Crime Library: Criminal Minds and Methods

Robert Pickton: The Vancouver Missing Women

Forensic Analysis

by Katherine Ramsland, Ph.D.

Robert Pickton
Robert Pickton

There was plenty of coverage as Pickton showed interest — and even appeared to smile — during the analysis of a handheld reciprocating saw allegedly used to bisect three skulls and cut through other human bones. There were cut marks on Wolfe's jawbone, as well as several ribs, two heel bones and several vertebrae that had been collected. Ten of the saw's 45 blades came into evidence, only because they could not be eliminated as the blades that had caused the cuts in the bones. The expert was certain a saw had produced them but could not definitely identify what kind.

A forensic entomologist, Dr. Gail Anderson, also testified that the remains of Abotsway and Joesbury had been exposed to the elements for several weeks to several months before being stashed in the freezer where they were found. Insects apparently went into the buckets when the remains were picked up for storage, and their type and stage of development helped to scientifically establish a timeframe.

From April into early May, the jury members were shown graphic pictures of the decomposing heads, hands, and other remains as forensic pathologists testified about the autopsies. The first witness agreed that the skulls were cut from both front and behind with a reciprocating saw and that they'd been forced apart where the cuts nearly joined. He also described the gunshot wounds to three of the victims, although ballistics experts could not link the recovered bullets to any of the guns found on the property. When Justice James Williams noticed the effect this evidence, which included images of maggots and skin sloughing, was having on some of the female jurors, he called for a recess. The next day, they heard that a .22-caliber revolver with a dildo attached over the barrel had yielded DNA from a victim and possibly from Pickton.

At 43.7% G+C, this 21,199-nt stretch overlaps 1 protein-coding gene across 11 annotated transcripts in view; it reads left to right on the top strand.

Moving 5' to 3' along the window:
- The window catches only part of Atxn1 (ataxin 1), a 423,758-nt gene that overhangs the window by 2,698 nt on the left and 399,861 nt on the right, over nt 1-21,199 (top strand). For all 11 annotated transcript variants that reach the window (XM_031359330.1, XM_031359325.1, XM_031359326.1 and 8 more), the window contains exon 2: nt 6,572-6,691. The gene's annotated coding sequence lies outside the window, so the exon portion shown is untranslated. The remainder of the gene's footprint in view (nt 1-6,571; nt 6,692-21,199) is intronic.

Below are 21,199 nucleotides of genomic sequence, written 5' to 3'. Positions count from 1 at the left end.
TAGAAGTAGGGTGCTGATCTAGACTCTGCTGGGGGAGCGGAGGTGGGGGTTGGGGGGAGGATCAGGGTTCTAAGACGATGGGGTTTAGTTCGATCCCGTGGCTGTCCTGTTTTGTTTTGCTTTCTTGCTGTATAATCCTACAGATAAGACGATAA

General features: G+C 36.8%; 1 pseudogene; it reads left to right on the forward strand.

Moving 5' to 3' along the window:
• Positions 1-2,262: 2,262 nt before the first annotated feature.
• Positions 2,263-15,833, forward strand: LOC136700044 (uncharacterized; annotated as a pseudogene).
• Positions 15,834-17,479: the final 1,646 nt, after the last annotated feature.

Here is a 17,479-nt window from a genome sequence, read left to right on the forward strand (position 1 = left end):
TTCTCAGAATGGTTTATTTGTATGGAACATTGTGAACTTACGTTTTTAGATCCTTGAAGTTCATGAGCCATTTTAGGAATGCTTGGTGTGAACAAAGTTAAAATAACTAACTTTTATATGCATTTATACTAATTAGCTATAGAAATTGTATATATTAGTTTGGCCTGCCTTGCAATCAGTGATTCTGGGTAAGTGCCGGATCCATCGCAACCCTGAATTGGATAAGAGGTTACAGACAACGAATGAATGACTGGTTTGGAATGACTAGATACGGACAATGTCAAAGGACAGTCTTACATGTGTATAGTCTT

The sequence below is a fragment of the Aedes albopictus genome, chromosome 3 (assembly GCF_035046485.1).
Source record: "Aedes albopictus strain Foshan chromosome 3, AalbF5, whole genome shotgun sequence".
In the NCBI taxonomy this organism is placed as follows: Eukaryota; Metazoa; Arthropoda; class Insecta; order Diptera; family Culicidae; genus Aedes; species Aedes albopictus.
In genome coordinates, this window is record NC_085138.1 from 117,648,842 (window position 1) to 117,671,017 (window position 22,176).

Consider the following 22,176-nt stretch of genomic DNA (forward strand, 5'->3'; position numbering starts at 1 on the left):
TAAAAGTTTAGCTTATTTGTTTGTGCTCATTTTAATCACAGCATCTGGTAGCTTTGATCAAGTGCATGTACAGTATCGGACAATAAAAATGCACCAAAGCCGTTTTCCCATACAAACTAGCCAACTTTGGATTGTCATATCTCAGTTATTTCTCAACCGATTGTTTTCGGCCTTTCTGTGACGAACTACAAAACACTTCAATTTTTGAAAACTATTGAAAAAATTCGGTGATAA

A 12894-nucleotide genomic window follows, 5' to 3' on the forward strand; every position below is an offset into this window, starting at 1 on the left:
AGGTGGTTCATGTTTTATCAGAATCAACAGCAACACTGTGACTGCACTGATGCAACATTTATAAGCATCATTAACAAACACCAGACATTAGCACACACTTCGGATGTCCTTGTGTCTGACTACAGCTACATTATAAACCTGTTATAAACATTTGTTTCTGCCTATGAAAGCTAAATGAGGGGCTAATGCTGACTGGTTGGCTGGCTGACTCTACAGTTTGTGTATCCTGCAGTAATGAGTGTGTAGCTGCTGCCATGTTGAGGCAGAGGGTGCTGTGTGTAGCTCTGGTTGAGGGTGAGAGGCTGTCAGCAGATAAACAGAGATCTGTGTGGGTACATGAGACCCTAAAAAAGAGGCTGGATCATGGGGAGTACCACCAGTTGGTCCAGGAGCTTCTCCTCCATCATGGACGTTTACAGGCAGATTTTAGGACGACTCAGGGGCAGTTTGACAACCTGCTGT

Finally, forensic chemist Tony Fung testified that a substance found in a syringe that came from Pickton's office was methanol, commonly used in windshield wiper fluid. CanWest News Service indicated that an acquaintance of Pickton's had mentioned his statement about using this type of fluid to kill drug addicts. However, no methanol had shown up in tests on the remains of the victims in question. Traces of cocaine were found in all the tissue samples, along with methadone and diazepam (valium), but toxicologist Heather Dinn declined to state that the concentration of drugs had been fatal.

Anthropologists took the stand to describe the examination of tens of thousands of bone fragments from a pile, most of which proved to be from animals, but a few of which were human. Specifically, they found several human toe, heel and rib bones.

During the second week of May, the forensic stage briefly gave way to the "human face," with no challenge from the defense.


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